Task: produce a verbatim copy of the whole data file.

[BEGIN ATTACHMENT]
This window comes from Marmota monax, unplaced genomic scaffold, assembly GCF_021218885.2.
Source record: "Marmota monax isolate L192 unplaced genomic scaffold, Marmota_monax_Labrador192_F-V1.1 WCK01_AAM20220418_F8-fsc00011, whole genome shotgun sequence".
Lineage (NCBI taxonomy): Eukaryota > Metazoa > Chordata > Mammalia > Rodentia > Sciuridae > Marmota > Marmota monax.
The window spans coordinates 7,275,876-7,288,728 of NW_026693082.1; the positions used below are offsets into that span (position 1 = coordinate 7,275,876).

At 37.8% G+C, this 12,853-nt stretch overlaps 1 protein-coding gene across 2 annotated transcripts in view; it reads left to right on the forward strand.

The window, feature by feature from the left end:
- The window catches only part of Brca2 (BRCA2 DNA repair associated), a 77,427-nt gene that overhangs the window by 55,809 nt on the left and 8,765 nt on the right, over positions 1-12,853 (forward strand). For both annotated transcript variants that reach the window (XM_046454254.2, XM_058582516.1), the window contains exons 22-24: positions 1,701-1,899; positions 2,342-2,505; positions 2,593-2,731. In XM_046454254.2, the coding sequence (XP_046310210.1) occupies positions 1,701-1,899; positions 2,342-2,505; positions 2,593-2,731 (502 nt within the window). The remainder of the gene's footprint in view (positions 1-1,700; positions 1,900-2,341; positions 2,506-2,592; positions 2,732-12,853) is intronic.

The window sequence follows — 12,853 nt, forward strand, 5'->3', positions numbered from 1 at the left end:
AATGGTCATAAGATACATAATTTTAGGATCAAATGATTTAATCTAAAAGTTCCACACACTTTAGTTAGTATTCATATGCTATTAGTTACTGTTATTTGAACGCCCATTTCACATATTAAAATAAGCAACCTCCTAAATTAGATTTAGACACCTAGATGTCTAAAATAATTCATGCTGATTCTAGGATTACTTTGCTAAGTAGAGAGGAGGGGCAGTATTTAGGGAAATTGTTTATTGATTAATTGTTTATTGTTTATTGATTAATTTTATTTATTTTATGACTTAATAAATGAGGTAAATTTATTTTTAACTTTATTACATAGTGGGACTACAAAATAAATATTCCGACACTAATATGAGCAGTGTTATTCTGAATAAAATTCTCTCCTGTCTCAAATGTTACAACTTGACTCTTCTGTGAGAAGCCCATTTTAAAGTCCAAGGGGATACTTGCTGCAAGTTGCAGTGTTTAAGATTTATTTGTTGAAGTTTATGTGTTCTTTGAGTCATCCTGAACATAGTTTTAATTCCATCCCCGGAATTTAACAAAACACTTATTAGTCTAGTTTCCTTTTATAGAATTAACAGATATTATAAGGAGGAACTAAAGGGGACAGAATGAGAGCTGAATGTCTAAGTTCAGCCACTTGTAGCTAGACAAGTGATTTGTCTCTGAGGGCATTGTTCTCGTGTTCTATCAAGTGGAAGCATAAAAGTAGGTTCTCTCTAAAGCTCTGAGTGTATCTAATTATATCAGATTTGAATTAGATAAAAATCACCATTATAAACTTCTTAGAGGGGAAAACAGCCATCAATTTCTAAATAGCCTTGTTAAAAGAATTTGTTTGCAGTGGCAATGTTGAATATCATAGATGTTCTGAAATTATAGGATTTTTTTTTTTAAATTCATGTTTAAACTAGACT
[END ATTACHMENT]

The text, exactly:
This window comes from Marmota monax, unplaced genomic scaffold, assembly GCF_021218885.2.
Source record: "Marmota monax isolate L192 unplaced genomic scaffold, Marmota_monax_Labrador192_F-V1.1 WCK01_AAM20220418_F8-fsc00011, whole genome shotgun sequence".
Lineage (NCBI taxonomy): Eukaryota > Metazoa > Chordata > Mammalia > Rodentia > Sciuridae > Marmota > Marmota monax.
The window spans coordinates 7,275,876-7,288,728 of NW_026693082.1; the positions used below are offsets into that span (position 1 = coordinate 7,275,876).

At 37.8% G+C, this 12,853-nt stretch overlaps 1 protein-coding gene across 2 annotated transcripts in view; it reads left to right on the forward strand.

The window, feature by feature from the left end:
- The window catches only part of Brca2 (BRCA2 DNA repair associated), a 77,427-nt gene that overhangs the window by 55,809 nt on the left and 8,765 nt on the right, over positions 1-12,853 (forward strand). For both annotated transcript variants that reach the window (XM_046454254.2, XM_058582516.1), the window contains exons 22-24: positions 1,701-1,899; positions 2,342-2,505; positions 2,593-2,731. In XM_046454254.2, the coding sequence (XP_046310210.1) occupies positions 1,701-1,899; positions 2,342-2,505; positions 2,593-2,731 (502 nt within the window). The remainder of the gene's footprint in view (positions 1-1,700; positions 1,900-2,341; positions 2,506-2,592; positions 2,732-12,853) is intronic.

The window sequence follows — 12,853 nt, forward strand, 5'->3', positions numbered from 1 at the left end:
AATGGTCATAAGATACATAATTTTAGGATCAAATGATTTAATCTAAAAGTTCCACACACTTTAGTTAGTATTCATATGCTATTAGTTACTGTTATTTGAACGCCCATTTCACATATTAAAATAAGCAACCTCCTAAATTAGATTTAGACACCTAGATGTCTAAAATAATTCATGCTGATTCTAGGATTACTTTGCTAAGTAGAGAGGAGGGGCAGTATTTAGGGAAATTGTTTATTGATTAATTGTTTATTGTTTATTGATTAATTTTATTTATTTTATGACTTAATAAATGAGGTAAATTTATTTTTAACTTTATTACATAGTGGGACTACAAAATAAATATTCCGACACTAATATGAGCAGTGTTATTCTGAATAAAATTCTCTCCTGTCTCAAATGTTACAACTTGACTCTTCTGTGAGAAGCCCATTTTAAAGTCCAAGGGGATACTTGCTGCAAGTTGCAGTGTTTAAGATTTATTTGTTGAAGTTTATGTGTTCTTTGAGTCATCCTGAACATAGTTTTAATTCCATCCCCGGAATTTAACAAAACACTTATTAGTCTAGTTTCCTTTTATAGAATTAACAGATATTATAAGGAGGAACTAAAGGGGACAGAATGAGAGCTGAATGTCTAAGTTCAGCCACTTGTAGCTAGACAAGTGATTTGTCTCTGAGGGCATTGTTCTCGTGTTCTATCAAGTGGAAGCATAAAAGTAGGTTCTCTCTAAAGCTCTGAGTGTATCTAATTATATCAGATTTGAATTAGATAAAAATCACCATTATAAACTTCTTAGAGGGGAAAACAGCCATCAATTTCTAAATAGCCTTGTTAAAAGAATTTGTTTGCAGTGGCAATGTTGAATATCATAGATGTTCTGAAATTATAGGATTTTTTTTTTTAAATTCATGTTTAAACTAGACT